Still Life with Peaches and Water Jar features five unripe peaches (one only barely formed), their branch cascading off a shelf, and a glass jar of water in the foreground. One of the peaches has been pulled from the branch and bitten open, revealing a reddish pit and white flesh that contrast sharply against its yellow-green skin. The glass jar shows the artist’s ability to register two types of transparency at once: the clear glass vessel and the clear liquid that it contains. While the patron may have wanted the glass, among the most expensive luxuries in Roman Italy, included as a display of their wealth, the artist turned it into an opportunity to demonstrate his skill at depicting these visually complex attributes in perspective.
Still Life with Peaches and Water Jar, like the small scenes that accompanied it, belongs to a category of still life paintings known as xenia, drawing on the Greek word for “guest-friendship” or hospitality. Xenia (hospitality) was shown to guests who were far from home by accommodating them and by presenting them with the means to be comfortable (a bed, food, a bath, etc.). This was not just a matter of being polite, but was considered a religious obligation for the Greeks—an idea preserved in both Homeric epic and mythology. The Greeks believed that Zeus Xenios, Zeus’s role as protector of guests, wandered in disguise with travelers, testing the capacity of hosts to be generous and tolerant. Although the devotion with which the Greeks pursued the quality of xenia was not matched by the Romans, the Romans nevertheless took pride in their ability to provide hospitality to guests, especially those whose social favor they wanted to earn (those who were more wealthy and socially important). Xenia, for the Romans, was more about the display of hospitality for appearance’s sake than it was a religious devotion.
The small xenia paintings at the House of the Stags are not unusual; many rich houses, especially houses and villas located along the coast where visitors from Rome might want to travel to escape the summer heat (or political turmoil), were outfitted with special guest quarters. Xenia paintings are frequently found in these rooms, announcing to these guests that they would be lavished with the finest foods and service wear while in the house. The ancient Roman architect Vitruvius suggested that the xenia include, in particular, “poultry, eggs, vegetables, and other country produce” as a way to highlight the experience of getting out of the city and into the countryside (de Architectura VI.7.4). The xenia at the House of the Stags, as Vitruvius might have liked, present fruits and fish (known as area specialties) along with the standard fare.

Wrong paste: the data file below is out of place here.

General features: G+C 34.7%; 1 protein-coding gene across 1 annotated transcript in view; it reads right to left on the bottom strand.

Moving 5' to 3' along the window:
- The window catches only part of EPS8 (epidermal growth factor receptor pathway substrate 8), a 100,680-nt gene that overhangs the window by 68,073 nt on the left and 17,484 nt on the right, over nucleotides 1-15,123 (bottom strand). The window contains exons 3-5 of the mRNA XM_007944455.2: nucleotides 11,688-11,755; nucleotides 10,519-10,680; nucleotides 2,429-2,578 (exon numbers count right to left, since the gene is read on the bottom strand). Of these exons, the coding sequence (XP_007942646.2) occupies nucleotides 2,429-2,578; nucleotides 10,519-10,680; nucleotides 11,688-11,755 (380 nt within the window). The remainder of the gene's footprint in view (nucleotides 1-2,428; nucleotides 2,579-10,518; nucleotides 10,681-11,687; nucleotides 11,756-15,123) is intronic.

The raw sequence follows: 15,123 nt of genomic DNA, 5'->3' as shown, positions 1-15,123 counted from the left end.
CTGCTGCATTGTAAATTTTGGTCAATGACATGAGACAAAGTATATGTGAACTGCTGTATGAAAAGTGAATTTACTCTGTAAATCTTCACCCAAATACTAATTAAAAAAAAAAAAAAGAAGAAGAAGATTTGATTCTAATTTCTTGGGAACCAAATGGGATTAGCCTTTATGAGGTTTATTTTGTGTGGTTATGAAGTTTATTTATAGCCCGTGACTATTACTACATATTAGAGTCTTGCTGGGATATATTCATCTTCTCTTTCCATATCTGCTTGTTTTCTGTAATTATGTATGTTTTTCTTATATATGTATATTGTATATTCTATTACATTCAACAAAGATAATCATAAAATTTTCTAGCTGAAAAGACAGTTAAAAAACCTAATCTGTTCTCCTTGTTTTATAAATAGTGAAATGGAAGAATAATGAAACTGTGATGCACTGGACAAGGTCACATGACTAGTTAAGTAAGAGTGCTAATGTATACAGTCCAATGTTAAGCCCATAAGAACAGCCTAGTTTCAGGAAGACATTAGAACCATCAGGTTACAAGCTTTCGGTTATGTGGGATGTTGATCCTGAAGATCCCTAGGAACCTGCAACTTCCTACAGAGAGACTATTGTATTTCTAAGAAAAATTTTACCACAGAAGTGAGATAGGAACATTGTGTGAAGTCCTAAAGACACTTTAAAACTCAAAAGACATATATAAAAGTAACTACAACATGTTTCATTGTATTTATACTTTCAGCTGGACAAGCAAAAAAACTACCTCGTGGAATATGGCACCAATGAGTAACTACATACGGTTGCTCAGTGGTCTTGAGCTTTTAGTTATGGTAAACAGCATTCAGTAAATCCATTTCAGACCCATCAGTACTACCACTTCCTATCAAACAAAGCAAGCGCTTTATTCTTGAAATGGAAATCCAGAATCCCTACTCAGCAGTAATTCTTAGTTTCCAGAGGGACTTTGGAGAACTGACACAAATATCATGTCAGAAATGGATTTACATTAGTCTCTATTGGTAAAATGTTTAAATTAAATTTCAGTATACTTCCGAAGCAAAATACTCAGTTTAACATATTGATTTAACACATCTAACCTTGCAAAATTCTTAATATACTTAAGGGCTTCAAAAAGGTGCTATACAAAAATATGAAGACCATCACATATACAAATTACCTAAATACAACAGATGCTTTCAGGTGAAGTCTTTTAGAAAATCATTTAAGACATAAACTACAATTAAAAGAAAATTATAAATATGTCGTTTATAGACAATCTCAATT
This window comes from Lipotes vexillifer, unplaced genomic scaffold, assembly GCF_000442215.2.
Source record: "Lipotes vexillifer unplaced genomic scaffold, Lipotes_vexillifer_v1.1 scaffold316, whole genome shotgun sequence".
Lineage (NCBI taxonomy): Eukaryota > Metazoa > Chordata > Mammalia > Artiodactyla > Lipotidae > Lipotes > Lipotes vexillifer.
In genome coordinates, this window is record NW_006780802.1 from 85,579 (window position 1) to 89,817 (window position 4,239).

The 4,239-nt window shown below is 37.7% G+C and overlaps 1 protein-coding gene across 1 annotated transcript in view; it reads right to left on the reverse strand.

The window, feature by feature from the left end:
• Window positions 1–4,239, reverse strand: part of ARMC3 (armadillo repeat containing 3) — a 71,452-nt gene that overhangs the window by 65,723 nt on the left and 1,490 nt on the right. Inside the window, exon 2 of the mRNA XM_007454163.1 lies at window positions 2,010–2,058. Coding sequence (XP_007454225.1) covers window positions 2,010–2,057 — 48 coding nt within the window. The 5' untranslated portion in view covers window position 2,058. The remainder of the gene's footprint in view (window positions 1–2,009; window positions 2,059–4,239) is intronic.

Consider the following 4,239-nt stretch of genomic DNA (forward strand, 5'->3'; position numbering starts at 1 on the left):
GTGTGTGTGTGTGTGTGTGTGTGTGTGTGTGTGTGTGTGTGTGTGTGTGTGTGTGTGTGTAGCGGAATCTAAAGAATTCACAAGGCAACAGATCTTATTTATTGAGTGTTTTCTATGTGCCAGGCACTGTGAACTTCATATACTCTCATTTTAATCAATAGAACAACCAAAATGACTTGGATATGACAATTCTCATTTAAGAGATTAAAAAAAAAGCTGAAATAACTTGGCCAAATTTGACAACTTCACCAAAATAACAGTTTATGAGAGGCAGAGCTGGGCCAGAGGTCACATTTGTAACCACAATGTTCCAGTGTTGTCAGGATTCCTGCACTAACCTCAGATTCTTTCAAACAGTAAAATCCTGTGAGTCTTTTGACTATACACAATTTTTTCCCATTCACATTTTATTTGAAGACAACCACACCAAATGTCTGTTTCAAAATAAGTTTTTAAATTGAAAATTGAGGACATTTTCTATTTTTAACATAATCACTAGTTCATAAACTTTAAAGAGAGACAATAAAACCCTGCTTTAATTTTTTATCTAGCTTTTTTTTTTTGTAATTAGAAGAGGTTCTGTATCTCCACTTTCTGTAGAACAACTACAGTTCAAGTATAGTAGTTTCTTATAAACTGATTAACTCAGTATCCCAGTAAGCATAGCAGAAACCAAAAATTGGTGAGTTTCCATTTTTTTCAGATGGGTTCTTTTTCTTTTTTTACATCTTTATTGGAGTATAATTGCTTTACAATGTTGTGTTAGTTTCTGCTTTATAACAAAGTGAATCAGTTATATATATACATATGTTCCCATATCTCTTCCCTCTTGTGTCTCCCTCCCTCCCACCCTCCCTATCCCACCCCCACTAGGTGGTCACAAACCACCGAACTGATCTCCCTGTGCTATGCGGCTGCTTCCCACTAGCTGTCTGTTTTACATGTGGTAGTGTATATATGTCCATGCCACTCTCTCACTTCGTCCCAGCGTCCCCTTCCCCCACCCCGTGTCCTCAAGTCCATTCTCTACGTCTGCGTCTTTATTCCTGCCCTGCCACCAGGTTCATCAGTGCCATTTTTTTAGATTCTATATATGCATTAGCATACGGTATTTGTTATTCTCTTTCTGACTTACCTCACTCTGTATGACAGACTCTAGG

Xenia paintings or mosaics also appear in more public areas of houses where clients (people who depend on the homeowner’s business) and less-wealthy visitors might see them. In these cases, the xenia spoke to the wealth of the family, and the level of generosity that they could afford to show to those lucky enough to be invited (even if the viewers did not belong to that chosen group). I suspect that my mother had a different idea when sending me with hostess gifts: more an apology for whatever trouble I might get in than a display of wealth and social importance. Still, her insistence that I present myself with hostess gift in hand demonstrates that showing our best and accommodating guests with grace has never gone out of style.
Joanne Berry, The Complete Pompeii (London: Thames & Hudson, 2013).
Roger Ling, Roman Painting (Cambridge: Cambridge University Press, 1991).
Donatella Mazzoleni and Umberto Pappalardo, Domus: Wall Painting in the Roman House (Los Angeles: Getty Trust Publications, 2005).
Umberto Pappalardo, The Splendor of Roman Wall Painting (Los Angeles: Getty Trust Publications, 2009).